It started as I turned into the parking lot of the grocery store. I was in town to do a few errands, and there on the sidewalk sat a homeless couple holding a cardboard sign. "Please Help. God Bless." Too often I've ignored such signs, wary of giving money straight out of my pocket and ignorant of how else to help. But this is a small town, small enough that we hardly see those signs, and small enough that no one here should ever have to hold one up.
So I decided to help. But what to offer them? Luckily, I had three tools at my disposal: a phone, a town phone book, and last week's church bulletin. I called the church - no answer. I called everyone from my church whose last name I could remember - no one was home. I called other churches in town, knowing that certain ones offer vouchers - no answer. Apparently no one needs God on a Thursday.
Then in my bulletin I noticed a listing for the town's food pantry, open only once a week, which coincidentally happened to be now. So I drove there, hoping they would know of other resources in town. "What do they need?" they said. "I haven't talked to them yet," I said. "We only have food," they said, "and they would need a place to cook it. Try calling the Resource Center."
I called the Resource Center. "There's no place in town for homeless people to stay," they said. "Try calling the Reverend So and So." I tried calling Reverend So and So - no answer.
Now about forty minutes into my wild goose chase, I decided to give up and go chat with the folks, offering at least the food pantry service. Ah, but God has perfect timing, for just then the youth pastor of my church, having heard one of my messages, called from 30 miles away and told me of all the vouchers available from the ministerial association - restaurants, gas, motels. At last I had something to offer.
I went and sat down next to the couple. They had come from halfway across the country, hoping to move to a nearby city with a homeless shelter and start looking for work. They were riding freight trains, camping. They were a brother and sister in Christ. When I mentioned the motel room, their eyes lit up. "Oh, it would be nice to get a good shower," they said.
I told them I'd call my pastor and see what he could do. I gave them directions to the church, in case they were pressed to move on. What better place to camp out than on the lawn of a church? They thanked me. We hugged. I felt good.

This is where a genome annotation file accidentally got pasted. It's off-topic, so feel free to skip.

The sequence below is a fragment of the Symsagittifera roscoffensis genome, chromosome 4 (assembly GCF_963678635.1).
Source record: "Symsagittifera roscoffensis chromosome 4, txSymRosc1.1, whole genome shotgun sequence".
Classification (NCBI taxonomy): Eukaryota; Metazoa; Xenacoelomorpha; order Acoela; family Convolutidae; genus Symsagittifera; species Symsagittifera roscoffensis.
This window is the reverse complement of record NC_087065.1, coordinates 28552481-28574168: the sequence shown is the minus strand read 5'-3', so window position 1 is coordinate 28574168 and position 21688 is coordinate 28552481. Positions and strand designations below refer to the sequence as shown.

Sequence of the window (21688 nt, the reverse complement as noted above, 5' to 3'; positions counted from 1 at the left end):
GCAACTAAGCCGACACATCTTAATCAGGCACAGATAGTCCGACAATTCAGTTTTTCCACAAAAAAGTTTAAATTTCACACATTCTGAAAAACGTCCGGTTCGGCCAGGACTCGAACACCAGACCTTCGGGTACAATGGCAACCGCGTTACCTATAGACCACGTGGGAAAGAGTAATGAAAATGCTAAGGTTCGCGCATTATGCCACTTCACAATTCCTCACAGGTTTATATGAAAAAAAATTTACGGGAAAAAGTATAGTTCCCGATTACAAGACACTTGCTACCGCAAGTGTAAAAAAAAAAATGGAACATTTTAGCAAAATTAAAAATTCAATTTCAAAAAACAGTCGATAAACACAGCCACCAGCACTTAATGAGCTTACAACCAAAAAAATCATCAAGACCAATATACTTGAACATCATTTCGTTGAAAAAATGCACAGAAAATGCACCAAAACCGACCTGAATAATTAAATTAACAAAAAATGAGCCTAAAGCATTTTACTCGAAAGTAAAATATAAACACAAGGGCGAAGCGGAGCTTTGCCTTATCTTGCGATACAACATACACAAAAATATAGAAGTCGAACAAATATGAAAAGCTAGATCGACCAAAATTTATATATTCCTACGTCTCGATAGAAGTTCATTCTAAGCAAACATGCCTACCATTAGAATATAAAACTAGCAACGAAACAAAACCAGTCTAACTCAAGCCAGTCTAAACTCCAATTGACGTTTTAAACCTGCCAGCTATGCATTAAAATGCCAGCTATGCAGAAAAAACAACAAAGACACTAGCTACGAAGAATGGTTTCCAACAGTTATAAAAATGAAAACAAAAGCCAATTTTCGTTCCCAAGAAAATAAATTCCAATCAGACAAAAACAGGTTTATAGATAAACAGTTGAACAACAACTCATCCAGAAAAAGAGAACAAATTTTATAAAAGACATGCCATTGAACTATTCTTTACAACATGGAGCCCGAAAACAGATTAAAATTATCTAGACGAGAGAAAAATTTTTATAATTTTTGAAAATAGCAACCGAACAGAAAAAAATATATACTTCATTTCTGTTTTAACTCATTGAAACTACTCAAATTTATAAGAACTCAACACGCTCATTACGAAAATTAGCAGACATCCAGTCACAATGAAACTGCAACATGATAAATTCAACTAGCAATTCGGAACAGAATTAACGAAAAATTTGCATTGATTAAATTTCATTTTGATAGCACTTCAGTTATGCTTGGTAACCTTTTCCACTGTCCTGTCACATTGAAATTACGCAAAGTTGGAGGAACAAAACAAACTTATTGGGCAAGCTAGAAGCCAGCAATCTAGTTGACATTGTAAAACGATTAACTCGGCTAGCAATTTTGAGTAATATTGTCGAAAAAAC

I went into the grocery store to finally do my shopping, taking my phone with me, and in between the potato chips and the bottled juice managed to arrange with my pastor which motel to take them to. And instantly I was on a happy high. I said hello to the butcher, one of my neighbors. I talked with a complete stranger about the delicious smell of the peaches. I was eager to get back outside to give the couple a ride to the motel.
But when I emerged, they were gone. Had they found the ride to the city they were looking for? Had they returned to their camp outside of town to fetch their belongings? I drove from one end of town to the other looking for them, but they were nowhere to be found. But there are people in town now who know to look for them, and they have the directions to the church, the means to get help. I hope wherever they are, they are on a road to renewal.
The entire odyssey took two hours of my life. I could not think of a better way to spend two hours. It is one thing to want to walk in the footsteps of Christ, but it is quite another to walk the distance between your parking space and the people on the sidewalk. I have not done enough in my life to reach out to other people; I have not taken the time to see what I can do to help. Even if nothing else was accomplished today, there was an exchange of names, hugs and handshakes, and smiles. Toothless smiles I can remember forever.
Thank you, Lord, for making me read the sign.